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To Be Truly Anti-Racist, Community Development Needs a Reckoning

To tackle the deadly and enduring public health crisis of anti-Black racism, nonprofits must shift and sharpen their approach to upending the systems that perpetuate it, explains Adiyah Ali, LISC development officer and a member of the organization's Diversity, Equity and Inclusion Committee. Unless we make those changes now, we cannot sustain our impact.

Photo © Elizabeth Janney/Patch

The recent murders of George Floyd, Breonna Taylor, and Ahmaud Arbery were a wake-up call for some, and a reminder to others, that Black people are facing two pandemics – Covid-19 & anti-Black racism – and they are both deadly. 

I believe that the latter is deadlier, because at least with coronavirus, there is a protocol for minimizing your chances of being infected: stay at home; wash your hands; and if you must venture out, then wear a mask and practice social/physical distancing. With anti-Black racism, however, there is nothing that Black people can do to stay safe or alive.

Structural and systemic racism is killing us. It is a public health crisis. In light of this, community development is facing an existential calamity: if we do not address racism with the same fervor that we’ve put towards helping our communities respond to Covid-19, then our efforts to catalyze opportunity for all will be for naught.

If we invest in housing, but we can be shot or killed while sleeping in our homes, then what’s the point? If we invest in schools but our children are facing bias and discrimination and are being funneled into the school-to-prison pipeline, then what is the point? If we invest in sports and recreation, but kids that are playing and recreating can be killed, then what’s the point?

Community development is facing an existential calamity: if we do not address racism with the same fervor that we’ve put towards helping our communities respond to Covid-19, then our efforts to catalyze opportunity for all will be for naught.

If we invest in economic development, but our businesses will be burned down by white supremacists, then what’s the point? If we invest in building the wealth and increasing the assets of Black people and ensuring that they have equal access to opportunities, but these same people can be killed with impunity, then what is the point? The racial wealth gap cannot be closed without addressing racism head on.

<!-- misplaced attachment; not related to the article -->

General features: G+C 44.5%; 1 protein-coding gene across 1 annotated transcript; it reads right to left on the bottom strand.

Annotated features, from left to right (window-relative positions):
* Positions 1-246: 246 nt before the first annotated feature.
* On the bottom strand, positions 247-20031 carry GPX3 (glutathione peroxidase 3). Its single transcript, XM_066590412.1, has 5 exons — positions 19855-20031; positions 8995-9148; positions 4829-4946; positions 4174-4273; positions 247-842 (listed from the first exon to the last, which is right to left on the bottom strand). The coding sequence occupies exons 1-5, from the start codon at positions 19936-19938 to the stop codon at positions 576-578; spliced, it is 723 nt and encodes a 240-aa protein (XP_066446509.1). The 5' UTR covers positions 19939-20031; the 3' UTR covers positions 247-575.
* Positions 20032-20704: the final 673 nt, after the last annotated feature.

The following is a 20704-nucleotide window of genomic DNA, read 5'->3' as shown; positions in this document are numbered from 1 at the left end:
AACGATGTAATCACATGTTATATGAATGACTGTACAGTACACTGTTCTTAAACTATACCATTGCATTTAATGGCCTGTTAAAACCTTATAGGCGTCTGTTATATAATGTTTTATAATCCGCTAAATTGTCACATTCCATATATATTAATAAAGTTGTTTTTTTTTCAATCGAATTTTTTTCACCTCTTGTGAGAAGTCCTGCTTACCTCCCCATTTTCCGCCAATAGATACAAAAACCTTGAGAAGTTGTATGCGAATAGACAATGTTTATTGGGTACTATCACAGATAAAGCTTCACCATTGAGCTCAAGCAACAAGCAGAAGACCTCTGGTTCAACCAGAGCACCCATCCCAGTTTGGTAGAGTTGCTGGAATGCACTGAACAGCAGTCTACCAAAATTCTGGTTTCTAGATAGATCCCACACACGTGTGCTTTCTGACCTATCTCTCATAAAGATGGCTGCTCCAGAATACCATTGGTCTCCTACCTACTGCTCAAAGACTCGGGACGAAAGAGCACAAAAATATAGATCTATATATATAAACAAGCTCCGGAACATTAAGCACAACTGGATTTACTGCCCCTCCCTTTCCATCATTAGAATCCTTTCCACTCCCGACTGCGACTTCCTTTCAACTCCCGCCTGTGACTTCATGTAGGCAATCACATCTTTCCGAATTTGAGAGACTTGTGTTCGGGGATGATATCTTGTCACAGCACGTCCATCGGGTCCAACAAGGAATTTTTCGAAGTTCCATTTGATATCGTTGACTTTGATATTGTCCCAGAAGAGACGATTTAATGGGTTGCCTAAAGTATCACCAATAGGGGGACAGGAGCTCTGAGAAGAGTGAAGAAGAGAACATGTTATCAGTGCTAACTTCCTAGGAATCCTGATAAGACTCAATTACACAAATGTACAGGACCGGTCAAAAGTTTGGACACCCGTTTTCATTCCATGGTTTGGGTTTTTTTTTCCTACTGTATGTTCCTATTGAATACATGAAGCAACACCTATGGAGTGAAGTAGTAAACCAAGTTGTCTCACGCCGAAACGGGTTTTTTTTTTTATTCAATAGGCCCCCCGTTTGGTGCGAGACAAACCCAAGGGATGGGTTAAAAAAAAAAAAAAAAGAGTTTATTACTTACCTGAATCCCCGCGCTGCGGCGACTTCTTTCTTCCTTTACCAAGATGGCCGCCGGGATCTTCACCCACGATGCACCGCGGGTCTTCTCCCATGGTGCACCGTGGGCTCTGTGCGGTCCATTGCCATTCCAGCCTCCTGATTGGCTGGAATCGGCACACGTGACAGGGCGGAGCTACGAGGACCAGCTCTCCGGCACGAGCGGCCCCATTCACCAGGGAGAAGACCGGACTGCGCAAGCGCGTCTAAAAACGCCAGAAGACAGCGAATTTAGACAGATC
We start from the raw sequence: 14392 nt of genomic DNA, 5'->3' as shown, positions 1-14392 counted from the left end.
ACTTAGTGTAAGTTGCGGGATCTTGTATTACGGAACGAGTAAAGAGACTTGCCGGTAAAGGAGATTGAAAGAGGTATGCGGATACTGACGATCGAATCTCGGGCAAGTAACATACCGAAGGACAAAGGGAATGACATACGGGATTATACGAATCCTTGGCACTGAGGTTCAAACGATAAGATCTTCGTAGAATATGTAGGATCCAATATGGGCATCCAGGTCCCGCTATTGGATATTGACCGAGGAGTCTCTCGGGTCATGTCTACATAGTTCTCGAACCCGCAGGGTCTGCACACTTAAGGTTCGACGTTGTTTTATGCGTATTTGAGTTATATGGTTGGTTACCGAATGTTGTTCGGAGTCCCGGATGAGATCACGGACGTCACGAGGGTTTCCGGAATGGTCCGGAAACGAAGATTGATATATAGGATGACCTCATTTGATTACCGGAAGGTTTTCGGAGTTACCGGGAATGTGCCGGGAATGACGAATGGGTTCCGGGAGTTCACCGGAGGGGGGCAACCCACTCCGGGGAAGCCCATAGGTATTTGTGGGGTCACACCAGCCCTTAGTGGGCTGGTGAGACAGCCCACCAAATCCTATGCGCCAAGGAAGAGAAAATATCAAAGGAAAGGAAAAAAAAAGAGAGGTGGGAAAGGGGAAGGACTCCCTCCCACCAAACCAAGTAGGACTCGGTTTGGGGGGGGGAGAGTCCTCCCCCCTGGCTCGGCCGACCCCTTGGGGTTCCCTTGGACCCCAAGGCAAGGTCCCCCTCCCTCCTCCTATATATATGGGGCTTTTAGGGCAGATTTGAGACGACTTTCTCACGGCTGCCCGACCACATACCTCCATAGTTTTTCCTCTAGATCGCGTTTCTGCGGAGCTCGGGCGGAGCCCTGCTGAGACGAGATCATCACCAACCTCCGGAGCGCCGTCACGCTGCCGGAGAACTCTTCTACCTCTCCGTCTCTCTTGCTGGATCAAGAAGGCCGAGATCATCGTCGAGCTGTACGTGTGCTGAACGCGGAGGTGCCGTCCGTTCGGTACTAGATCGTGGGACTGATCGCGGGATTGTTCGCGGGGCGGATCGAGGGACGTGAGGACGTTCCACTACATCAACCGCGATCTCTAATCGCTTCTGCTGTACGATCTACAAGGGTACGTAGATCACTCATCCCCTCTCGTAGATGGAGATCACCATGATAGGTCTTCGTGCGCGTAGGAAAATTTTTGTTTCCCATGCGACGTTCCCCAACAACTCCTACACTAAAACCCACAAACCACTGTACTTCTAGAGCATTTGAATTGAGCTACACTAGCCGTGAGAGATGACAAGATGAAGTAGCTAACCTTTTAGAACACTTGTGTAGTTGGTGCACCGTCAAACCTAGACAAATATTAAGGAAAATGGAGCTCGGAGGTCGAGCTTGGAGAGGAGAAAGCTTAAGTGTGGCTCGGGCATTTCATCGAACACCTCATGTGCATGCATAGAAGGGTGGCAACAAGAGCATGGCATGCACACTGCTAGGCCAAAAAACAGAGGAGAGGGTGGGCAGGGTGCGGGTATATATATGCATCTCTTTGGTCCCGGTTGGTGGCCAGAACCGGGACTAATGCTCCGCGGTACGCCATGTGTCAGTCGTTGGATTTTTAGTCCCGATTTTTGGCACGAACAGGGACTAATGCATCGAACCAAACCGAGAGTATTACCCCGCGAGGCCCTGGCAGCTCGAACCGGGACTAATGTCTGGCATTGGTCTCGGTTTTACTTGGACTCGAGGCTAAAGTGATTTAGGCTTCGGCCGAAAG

For decades, nonprofits have focused their efforts on the consequences of racism – segregation, redlining, health inequities, concentrated poverty, etc. Black, Indigenous, and other People of Color (BIPOC) overwhelmingly face housing insecurity. So, we’ve been building and preserving affordable housing. Food apartheid is prevalent in BIPOC communities. So, we’ve been investing in grocery stores and farmers’ markets.

BIPOC families were barred from successful public schools. So, we’ve been investing in quality education. Every year 50,000 Black women die from heart disease (that’s 137 deaths per day) and Black children die from asthma at a rate 500% higher than that of White children. So, we’ve been investing in health care and access.

The racial wealth gap is so wide that by 2050, experts predict that Black families’ median wealth will decrease to $0, while that of White families will exceed $100,000. So, we’ve been investing in jobs, entrepreneurship, financial opportunity centers, etc.

While all of the above investments are necessary and worthwhile, none directly addresses racism.

In order to address racism head on, we must shift our focus from community development to community liberation, from building structures to dismantling structural racism. This requires that nonprofits engage in the arduous and uncomfortable work needed to become anti-racist organizations.

To fight racism, in all of its forms, we must first shift from an exclusive focus on the business case for racial diversity to embracing the moral case for racial justice, and then begin investing in freedom movements, advocacy, and organizing. To tackle anti-Black racism in particular, we must unapologetically declare that Blacks Lives Matter, sever ties and relationships with any stakeholder that thinks otherwise and focus our efforts on building bridges and coalitions that are fighting for this truth to be evident.

To address systemic racism, we must distinguish between funders who are serious about investing in racial equity and justice from those who are aren’t. And we need to hold funders accountable for living up to their assertions of anti-racism by helping to guide their investments toward initiatives that will bring about long-term, systemic change.

LISC, as one of our nation’s largest CDFIs, is in a position of influence. If we do the hard and intentional work of driving systems change that will help to advance racial equity and justice, then we can support others in the CDFI community doing the same. I acknowledge that talking about race and racism makes many people uncomfortable. But it is imperative that we sit with the discomfort. It’s time to get comfortable with being uncomfortable.


Adiyah Ali, Development Officer

Adiyah Ali has over 15 years of experience in the nonprofit sector, with a focus on resource development, program management, and advocacy. In her Development Officer role, Adiyah focuses on cultivating relationships with major foundation and corporate donors and helping to expand private resources for LISC’s national programs and local offices. As a member of LISC’s Diversity, Equity, and Inclusion Committee and Racial Equity Learning Group, Adiyah focuses on driving systems change to create a more inclusive workplace, un-design inequities wherever they exist, and dismantle systemic and structural racism.